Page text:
This is a discussion on Virginia legislation within the The Second Amendment & Gun Legislation Discussion forums, part of the Related Topics category; Go to VCDL for details. HB1265, providing that nothing related to emergency services and disaster laws allows the Governor or any other governmental authority to ...
Go to VCDL for details.
HB1265, providing that nothing related to emergency services and disaster laws allows the Governor or any other governmental authority to limit the RKBA, approved by the House, is out of Senate committee with an amendment regarding emergency shelters, yesterday, and will soon be up for vote by the Senate.
HB1577 is a big one. The Senate committee, yesterday, issued a substitute for the one approved by the House. This bill eliminates the provision allowing counties and cities to require by ordinance fingerprints for the CHP background check. It eliminates the expiration date on resident CHP's, but non-resident permits continue to have a 5-year expiration. For resident permits, VSP will perform an annual background check on all permit holders, and revoke the permits of anyone who has become disqualified. Creates a new Class 6 felony for anyone knowingly possessing a revoked CHP while in possession of a concealed handgun. Because a new felony is created, these provisions don't take effect unless a budget appropriation for additional prison funds to cover the anticipated fiscal impact is included in the 2007 budget. Assuming funds are appropriated, the changes take effect on 1 July 2007.
HB162, the "parking lot" bill, prohibits a person, property owner, tenant, employer, or business entity from establishing, maintaining, or enforcing any policy or rule that would prohibit a person from storing a lawfully possessed firearm in a locked vehicle. No person, property owner, tenant, employer, or business entity would be liable for any occurrence connected with use of a firearm that had been stored in a locked vehicle pursuant to the section. The bill also allows a person to file for injunction to enforce the provisions of the section, and provides for actual damages and attorney fees for a prevailing plaintiff. The substitute issued from Senate committee, yesterday, includes an exemption clause that I find problematic:
"This section shall not apply to (i) property on which a person is prohibited from possessing a firearm by § 18.2-308.1; (ii) possession of firearms in vehicles on the curtilage of an individual's abode; (iii) vehicles on property (a) to which access is restricted or limited through the use of a gate, security station, signs, or other means of restricting or limiting general access onto the property; or (b) upon which a building occupied by a single employer and its affiliated entities is located and in which access to the building is restricted or limited by card access, a security station, signs, or other means of restricting or limiting general public access into the building; (iv) vehicles owned or leased by an employer or business entity and used by an employee in the course of his employment; or (v) personal vehicles while such vehicles are being used for the transport of consumers of programs licensed by the Department of Mental Health, Mental Retardation and Substance Abuse Services."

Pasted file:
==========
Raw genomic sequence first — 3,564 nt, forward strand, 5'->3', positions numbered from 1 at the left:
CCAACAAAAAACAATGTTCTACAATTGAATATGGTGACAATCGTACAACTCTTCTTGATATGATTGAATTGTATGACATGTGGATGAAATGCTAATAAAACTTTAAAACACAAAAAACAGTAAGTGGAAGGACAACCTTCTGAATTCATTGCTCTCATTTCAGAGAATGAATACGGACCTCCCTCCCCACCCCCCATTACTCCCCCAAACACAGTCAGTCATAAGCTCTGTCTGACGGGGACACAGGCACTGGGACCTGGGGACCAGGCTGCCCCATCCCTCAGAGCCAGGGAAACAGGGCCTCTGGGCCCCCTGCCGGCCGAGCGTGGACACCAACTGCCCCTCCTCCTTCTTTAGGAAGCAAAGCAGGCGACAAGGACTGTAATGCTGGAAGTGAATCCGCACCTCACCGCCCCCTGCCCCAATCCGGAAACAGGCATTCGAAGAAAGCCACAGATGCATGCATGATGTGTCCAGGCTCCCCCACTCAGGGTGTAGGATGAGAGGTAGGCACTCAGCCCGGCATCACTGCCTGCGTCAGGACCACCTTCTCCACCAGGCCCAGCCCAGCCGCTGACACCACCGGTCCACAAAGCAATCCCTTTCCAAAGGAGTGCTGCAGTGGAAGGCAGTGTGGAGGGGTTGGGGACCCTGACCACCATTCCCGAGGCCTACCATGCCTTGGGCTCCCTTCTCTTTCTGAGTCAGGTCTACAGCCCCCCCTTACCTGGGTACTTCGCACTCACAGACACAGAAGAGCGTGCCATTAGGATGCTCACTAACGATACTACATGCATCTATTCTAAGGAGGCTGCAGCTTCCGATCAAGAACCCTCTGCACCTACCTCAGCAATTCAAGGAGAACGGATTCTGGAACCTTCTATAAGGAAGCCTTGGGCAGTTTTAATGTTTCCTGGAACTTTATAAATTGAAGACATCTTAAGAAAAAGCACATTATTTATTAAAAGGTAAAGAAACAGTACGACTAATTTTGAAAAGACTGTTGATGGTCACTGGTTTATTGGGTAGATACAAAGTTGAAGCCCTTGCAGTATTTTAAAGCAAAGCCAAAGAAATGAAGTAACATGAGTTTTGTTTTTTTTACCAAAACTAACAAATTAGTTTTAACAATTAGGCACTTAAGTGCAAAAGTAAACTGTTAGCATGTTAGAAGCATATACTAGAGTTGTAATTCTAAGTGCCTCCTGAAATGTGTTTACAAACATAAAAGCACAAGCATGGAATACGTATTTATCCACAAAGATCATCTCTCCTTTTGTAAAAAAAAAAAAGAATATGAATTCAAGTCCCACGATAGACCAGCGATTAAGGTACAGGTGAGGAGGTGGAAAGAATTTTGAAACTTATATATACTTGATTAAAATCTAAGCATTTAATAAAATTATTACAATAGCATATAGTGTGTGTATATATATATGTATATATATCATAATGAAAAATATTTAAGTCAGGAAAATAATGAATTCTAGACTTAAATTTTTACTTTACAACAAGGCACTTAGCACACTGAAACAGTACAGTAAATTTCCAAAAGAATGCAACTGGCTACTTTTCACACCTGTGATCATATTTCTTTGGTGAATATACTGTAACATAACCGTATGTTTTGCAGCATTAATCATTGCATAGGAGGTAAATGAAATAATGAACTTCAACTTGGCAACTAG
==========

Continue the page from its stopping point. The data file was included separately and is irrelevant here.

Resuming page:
I'm wondering if this includes public parking decks because they have gates limiting general access onto the property? The original bill had no such provision, and the House committee substitute specified private property. The Senate committee substitute just says property. This one is important to me, because my employer recently enacted a so-called "violence in the workplace" policy that includes a parking lot prohibition among other unpleasantness.
Anyway, lots for us Virginians to contact our Senators about. Time to get writing.
You have the power to donate life.
Thanks Tom for the heads up,
I'm with you on this. Clear as mud to me.
"fundamental principle of American law that a government and its agents are under no general duty to provide public services, such as police protection, to any individual citizen." [Warren v. District of Columbia,(D.C. Ct. of Ap., 1981)]
If I have to explain it, you wouldn't understand